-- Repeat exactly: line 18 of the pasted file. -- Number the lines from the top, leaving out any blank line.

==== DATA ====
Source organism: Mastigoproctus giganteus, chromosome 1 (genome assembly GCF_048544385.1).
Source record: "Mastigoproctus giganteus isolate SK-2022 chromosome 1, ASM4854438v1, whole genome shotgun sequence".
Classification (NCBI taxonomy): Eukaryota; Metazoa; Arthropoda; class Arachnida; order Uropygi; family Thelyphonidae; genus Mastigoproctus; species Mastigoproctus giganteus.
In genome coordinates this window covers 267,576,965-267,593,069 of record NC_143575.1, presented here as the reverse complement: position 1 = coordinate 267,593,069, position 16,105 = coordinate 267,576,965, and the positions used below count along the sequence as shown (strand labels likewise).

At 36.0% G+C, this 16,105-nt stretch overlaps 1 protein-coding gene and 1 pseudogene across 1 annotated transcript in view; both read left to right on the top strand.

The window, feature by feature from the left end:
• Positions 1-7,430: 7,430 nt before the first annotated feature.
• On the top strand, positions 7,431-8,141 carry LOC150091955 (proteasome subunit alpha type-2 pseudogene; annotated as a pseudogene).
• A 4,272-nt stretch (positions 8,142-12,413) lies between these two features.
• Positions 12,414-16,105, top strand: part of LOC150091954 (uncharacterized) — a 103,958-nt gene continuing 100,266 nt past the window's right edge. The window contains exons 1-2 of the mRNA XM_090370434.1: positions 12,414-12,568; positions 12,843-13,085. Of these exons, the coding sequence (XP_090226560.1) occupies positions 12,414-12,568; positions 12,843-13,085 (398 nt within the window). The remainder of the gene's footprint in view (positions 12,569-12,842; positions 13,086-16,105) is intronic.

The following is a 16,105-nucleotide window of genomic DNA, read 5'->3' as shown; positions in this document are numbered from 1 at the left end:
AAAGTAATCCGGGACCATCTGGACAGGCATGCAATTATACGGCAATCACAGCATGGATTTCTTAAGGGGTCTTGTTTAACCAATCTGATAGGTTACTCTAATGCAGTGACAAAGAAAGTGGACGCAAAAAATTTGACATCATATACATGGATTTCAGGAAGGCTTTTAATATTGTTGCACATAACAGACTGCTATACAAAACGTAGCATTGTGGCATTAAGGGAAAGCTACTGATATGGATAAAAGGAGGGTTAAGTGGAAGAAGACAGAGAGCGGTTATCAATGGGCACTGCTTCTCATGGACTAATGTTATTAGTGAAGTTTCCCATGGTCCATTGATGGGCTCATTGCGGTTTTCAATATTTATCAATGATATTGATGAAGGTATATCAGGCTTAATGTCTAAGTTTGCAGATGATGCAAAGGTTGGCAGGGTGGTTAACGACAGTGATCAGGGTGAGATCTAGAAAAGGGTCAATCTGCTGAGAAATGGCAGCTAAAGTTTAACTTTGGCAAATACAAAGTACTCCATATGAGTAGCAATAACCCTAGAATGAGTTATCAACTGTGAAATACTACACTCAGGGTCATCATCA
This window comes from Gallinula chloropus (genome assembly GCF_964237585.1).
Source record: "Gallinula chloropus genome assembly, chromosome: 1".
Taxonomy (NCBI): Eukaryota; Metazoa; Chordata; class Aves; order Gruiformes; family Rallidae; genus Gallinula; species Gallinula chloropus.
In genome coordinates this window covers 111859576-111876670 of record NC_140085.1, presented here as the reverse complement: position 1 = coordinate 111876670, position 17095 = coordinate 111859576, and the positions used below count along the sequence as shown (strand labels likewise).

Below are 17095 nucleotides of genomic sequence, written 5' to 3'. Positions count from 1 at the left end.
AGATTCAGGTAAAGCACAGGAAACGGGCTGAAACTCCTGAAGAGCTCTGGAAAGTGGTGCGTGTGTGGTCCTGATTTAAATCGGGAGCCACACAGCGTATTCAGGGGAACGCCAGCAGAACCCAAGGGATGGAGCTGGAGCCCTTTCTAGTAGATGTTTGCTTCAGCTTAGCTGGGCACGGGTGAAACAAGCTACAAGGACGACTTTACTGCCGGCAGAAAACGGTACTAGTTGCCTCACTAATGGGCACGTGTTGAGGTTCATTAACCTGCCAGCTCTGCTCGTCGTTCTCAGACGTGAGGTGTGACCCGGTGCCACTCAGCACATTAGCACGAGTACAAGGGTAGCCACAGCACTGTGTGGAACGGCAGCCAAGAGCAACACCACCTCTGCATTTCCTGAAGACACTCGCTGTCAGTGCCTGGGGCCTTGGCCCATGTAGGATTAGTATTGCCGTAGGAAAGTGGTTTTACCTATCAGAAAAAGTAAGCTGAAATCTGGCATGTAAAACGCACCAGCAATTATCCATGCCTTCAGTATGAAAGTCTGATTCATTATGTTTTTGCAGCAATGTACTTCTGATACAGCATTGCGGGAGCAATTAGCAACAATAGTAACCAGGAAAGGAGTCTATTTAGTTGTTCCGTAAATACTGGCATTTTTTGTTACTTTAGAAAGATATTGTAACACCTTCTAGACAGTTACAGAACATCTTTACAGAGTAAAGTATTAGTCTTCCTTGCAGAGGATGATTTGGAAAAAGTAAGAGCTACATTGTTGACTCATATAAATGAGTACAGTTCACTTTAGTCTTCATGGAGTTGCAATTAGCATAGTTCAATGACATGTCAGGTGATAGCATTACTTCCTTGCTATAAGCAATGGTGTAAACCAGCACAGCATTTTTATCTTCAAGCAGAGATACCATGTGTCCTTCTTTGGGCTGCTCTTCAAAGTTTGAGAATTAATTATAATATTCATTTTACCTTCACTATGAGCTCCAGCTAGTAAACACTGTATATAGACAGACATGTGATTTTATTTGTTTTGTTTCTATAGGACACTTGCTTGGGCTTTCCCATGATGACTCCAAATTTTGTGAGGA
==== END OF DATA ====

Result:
AGATTCAGGTAAAGCACAGGAAACGGGCTGAAACTCCTGAAGAGCTCTGGAAAGTGGTGCGTGTGTGGTCCTGATTTAAATCGGGAGCCACACAGCGTATTCAGGGGAACGCCAGCAGAACCCAAGGGATGGAGCTGGAGCCCTTTCTAGTAGATGTTTGCTTCAGCTTAGCTGGGCACGGGTGAAACAAGCTACAAGGACGACTTTACTGCCGGCAGAAAACGGTACTAGTTGCCTCACTAATGGGCACGTGTTGAGGTTCATTAACCTGCCAGCTCTGCTCGTCGTTCTCAGACGTGAGGTGTGACCCGGTGCCACTCAGCACATTAGCACGAGTACAAGGGTAGCCACAGCACTGTGTGGAACGGCAGCCAAGAGCAACACCACCTCTGCATTTCCTGAAGACACTCGCTGTCAGTGCCTGGGGCCTTGGCCCATGTAGGATTAGTATTGCCGTAGGAAAGTGGTTTTACCTATCAGAAAAAGTAAGCTGAAATCTGGCATGTAAAACGCACCAGCAATTATCCATGCCTTCAGTATGAAAGTCTGATTCATTATGTTTTTGCAGCAATGTACTTCTGATACAGCATTGCGGGAGCAATTAGCAACAATAGTAACCAGGAAAGGAGTCTATTTAGTTGTTCCGTAAATACTGGCATTTTTTGTTACTTTAGAAAGATATTGTAACACCTTCTAGACAGTTACAGAACATCTTTACAGAGTAAAGTATTAGTCTTCCTTGCAGAGGATGATTTGGAAAAAGTAAGAGCTACATTGTTGACTCATATAAATGAGTACAGTTCACTTTAGTCTTCATGGAGTTGCAATTAGCATAGTTCAATGACATGTCAGGTGATAGCATTACTTCCTTGCTATAAGCAATGGTGTAAACCAGCACAGCATTTTTATCTTCAAGCAGAGATACCATGTGTCCTTCTTTGGGCTGCTCTTCAAAGTTTGAGAATTAATTATAATATTCATTTTACCTTCACTATGAGCTCCAGCTAGTAAACACTGTATATAGACAGACATGTGATTTTATTTGTTTTGTTTCTATAGGACACTTGCTTGGGCTTTCCCATGATGACTCCAAATTTTGTGAGGA